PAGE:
Those picture were taken just 14 months after the pictures shown below.  I had no trowel that day in 2003, and the stones were simply cleared as best as I could with no tools. 
The sod was encroaching, but the names were visible, if not the edges of the stones.
The stone of their daughter, Myrtle Schermerhorn I barely touched.  I knew that there were living descendants of hers, and while I cleaned, I didn't want to disturb too much. You can see here though, that the sod is covering nearly all of the pink polished border.
I would like to add that these stones are the most frustrating of my family.  Besides the simple act of trying to find them (and last time I stopped there, I could not find any of my Gilberts, even if close to other family). I hate the fact that they keep getting buried by sod.
And I want to add, my family have all been strictly warned, I want a stone that stands above the surface when I go,  Not one of these flush to the ground vanishing stones.
No vanishing stone for me!

04 December 2010

Obituary--Benjamin Meyers

This is one of those obituaries that have the rather explicit details you would never see today, but were oh so common back in the early 1900's.  After describing the death, however, the article goes on to give dates and other vital statistics about his life. 

From the 24 July 1913 Fremont TimesIndicator:

Benjamin Meyers Meets Instant Death While Laying Tile in Excavation--Was Forty-nine Years Old
This community was shocked last Thursday afternoon by the news of the sudden and untimely death of Benjamin Meyers.  Mr. Meyers was laying tile in a drain nine feet deep and two feet wide when the side gave way and literally buried its victim alive.  although vigorous efforts were made immediately to exhume the unfortunate man, life was extinct before the body was uncovered.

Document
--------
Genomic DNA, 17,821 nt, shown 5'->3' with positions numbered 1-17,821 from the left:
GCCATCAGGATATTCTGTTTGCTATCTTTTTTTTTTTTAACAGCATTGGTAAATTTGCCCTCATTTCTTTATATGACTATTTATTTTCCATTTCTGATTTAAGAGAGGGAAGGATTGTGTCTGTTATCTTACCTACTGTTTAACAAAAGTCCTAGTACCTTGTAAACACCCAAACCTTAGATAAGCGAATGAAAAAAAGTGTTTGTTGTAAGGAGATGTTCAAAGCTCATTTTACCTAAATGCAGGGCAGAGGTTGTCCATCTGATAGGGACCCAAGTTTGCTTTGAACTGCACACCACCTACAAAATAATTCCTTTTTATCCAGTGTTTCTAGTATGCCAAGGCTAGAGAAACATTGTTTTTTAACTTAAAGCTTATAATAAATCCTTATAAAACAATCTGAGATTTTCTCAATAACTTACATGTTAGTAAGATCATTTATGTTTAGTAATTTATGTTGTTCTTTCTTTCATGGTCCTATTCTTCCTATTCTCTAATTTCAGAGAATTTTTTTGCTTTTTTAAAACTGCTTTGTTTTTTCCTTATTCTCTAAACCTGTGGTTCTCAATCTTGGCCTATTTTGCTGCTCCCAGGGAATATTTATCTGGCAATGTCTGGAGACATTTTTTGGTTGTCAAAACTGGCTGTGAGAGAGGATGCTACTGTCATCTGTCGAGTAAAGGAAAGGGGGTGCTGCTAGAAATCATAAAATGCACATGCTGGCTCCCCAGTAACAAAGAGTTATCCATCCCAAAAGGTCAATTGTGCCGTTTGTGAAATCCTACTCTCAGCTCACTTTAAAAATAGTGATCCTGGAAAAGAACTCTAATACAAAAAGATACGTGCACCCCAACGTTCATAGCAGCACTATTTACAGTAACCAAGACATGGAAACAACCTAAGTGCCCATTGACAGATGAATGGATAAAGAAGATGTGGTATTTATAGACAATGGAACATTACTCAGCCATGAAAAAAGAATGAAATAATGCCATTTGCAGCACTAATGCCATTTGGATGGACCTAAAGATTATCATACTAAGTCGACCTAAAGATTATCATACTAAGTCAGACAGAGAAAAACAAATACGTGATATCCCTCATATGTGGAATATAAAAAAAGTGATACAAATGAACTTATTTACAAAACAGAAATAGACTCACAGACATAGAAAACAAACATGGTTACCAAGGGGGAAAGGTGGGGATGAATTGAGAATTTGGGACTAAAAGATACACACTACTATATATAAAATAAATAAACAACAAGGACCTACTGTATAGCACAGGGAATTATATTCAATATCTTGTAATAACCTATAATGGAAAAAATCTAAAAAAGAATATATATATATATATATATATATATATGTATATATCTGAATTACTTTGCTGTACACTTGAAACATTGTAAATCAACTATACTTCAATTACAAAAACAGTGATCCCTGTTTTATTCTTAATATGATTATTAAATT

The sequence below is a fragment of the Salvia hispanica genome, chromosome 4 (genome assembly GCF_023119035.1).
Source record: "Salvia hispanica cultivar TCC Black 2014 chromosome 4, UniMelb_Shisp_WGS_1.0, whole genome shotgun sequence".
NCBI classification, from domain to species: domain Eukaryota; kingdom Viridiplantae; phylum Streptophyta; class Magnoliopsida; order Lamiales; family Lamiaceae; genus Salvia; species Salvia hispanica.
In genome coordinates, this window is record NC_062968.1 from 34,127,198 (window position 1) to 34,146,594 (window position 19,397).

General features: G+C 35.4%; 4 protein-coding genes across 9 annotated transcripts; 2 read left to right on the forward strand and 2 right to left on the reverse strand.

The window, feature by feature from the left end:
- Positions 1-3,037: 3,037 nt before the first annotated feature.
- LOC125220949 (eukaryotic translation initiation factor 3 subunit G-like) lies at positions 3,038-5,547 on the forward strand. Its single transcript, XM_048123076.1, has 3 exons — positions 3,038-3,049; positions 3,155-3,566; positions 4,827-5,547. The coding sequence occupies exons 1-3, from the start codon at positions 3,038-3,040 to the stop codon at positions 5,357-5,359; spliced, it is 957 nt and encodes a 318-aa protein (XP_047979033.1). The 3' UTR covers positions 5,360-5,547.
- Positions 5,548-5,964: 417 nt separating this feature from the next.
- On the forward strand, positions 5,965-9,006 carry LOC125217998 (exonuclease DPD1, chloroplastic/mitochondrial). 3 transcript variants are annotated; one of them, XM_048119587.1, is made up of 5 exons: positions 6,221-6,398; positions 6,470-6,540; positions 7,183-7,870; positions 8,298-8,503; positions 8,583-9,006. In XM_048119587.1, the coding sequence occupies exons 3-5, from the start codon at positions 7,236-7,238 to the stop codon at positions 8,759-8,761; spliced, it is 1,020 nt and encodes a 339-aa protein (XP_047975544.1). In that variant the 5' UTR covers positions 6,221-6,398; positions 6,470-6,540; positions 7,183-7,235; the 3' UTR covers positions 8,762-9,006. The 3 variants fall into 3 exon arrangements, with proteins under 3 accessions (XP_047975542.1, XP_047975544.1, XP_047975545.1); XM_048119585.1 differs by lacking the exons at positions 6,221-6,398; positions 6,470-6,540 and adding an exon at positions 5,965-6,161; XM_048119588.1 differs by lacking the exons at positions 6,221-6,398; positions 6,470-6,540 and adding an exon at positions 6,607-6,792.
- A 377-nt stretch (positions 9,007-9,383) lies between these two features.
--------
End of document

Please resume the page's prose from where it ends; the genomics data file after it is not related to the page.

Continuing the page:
Harvey Vanderleest, who was assisting Mr. Meyers and working a few feet behind him in the excavation, noticed the impending danger and shouted a warning which Meyers did not have time to heed.  A long sharp gash on the head indicated that the victim of the accident attempted to protect himself by shielding himself with his shovel but the impact of the moving earth imbedded the implement in his skull and it is believed by some that this blow caused instant death.
Mr. Meyers had taken the contract to build the drain and was working at the time on the farm of Henry Bowman, five miles northeast of the city.
Mr. Meyers was born in Allegan county, Michigan, December 25, 1864.  He was one of a family of nine children, seven of whom survive him.  They are Aaron Meyers, of Seattle, Wash.; William and Henry Meyers and Mrs A. Baars, of Fremont; and John, Harm, and Gerrit Meyers, of Holland.  His parents and brother, Joe, preceded him.
As a boy Mr. Meyers assisted on his father's farm and remained there until he was 20 years of age.  He also worked two years in the bark woods.  He has been a resident of Fremont for about 27 years and was always a familiar figure around the DeHaas hotel where he boarded most of the time while in town.  He was never married.
Few men of the town will be more missed.  Mr. Meyers was always distinguished amont his friends for his rigid honesty and unstinted generosity.  No cause of charity ever failed of his support when circumstances permitted him to assist.  No friend was ever allowed to want when he could render aid.  He was eccentric in many ways but his shortcomings were subordinated to a temperament of generous impulses.
The funeral services were held Monday afternoon from the Christian Reformed church and were largely attended.  Rev. H. Keegstra, pastor of the church, who conducted the services, spoke in both Holland and English.  The body was taken to Holland Monday night for burial in the family lot.
Mr. and Mrs. Baars and son, George, Mr. and Mrs. Wm. Meyers and Mr. and Mrs. Henry Meyers and John and Harm Meyers accompanied the body to Holland.

Aside from the graphic description of the accident, this is a rather charming obituary.  The description of his life and character makes me think he is someone I would have liked to meet.  I love when an obituary gives you a taste of the personality, and not must bare facts.

02 December 2010